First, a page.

Staunton, August 17 – Many people assume that the high levels of support that Russians express for the Putin regime now shows them to be by nature authoritarian. Others, citing poll data only a few years old, say that Russians are naturally democratic but are too oppressed by the security services or bamboozled by government propaganda to express that view now.
But there is a third possibility, one that is more probable and ultimately more worrisome: Russians have such a long history of not having an impact on government decisions that they view politics as something alien to them and thus do not have the firm commitment to either democracy or authoritarianism despite what all too many assume.
Instead, like the figure in W.H. Auden’s poem, “The Unknown Citizen,” who was for one thing when the government decided to go in that direction and in another when the government changes course, Russians shift from one position to another as the government changes, often indifferent to what the changes are.
On the one hand, that means that there is not the reservoir of support for democracy that many among Russian opposition figures and Western analysts and policy makers assume. But on the other, it means that there is not the commitment to authoritarianism that some in the Kremlin would like either.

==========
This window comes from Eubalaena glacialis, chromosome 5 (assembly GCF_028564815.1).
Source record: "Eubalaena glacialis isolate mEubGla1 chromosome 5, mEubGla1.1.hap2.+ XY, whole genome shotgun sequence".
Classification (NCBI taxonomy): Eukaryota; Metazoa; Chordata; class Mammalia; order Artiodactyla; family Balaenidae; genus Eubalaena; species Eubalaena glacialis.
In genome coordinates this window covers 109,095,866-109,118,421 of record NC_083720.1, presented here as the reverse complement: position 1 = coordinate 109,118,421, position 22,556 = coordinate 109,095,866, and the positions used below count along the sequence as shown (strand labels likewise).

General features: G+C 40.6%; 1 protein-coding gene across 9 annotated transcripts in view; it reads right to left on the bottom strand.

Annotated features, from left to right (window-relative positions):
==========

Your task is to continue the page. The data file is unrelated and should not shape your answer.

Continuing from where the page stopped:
That makes Russian politics more susceptible to radical and even unexpected shifts, and it means that those who want to promote democracy have a far harder task than they assume because while it is relatively easy for authoritarian governments to suppress the population, it is far harder for democratic ones to involve the people in ways that will make them committed.
At the very least, this perspective should serve as a warning to all those who are all too ready to accept declarations that a former Russian authoritarian is now a Russian democrat as well as to all those who assume that someone with an authoritarian past cannot become a democrat.
Those reflections are among those provoked by a new commentary Pavel Pryannikov offers on his Tolkovatel blog today showing that “five years ago a majority of Russians called themselves democrats and liberals,” something relatively few of them would do today (ttolk.ru/?p=24565).
The Tolkovatel blogger suggests on the basis of an analysis of polling data from five years ago that the extent of the change in declared positions from 2010 to 2015 means that “it will be easy to overcome the current trend of society toward obscurantism arising under the influence of television propaganda.”
But the very “ease” he points to suggests something else Pryannikov doesn’t mention: it may be just as easy to transform that set of views back into authoritarianism once again unless there is an effort to involve people in government rather than simply getting them to change the labels they are prepared to give sociologists.
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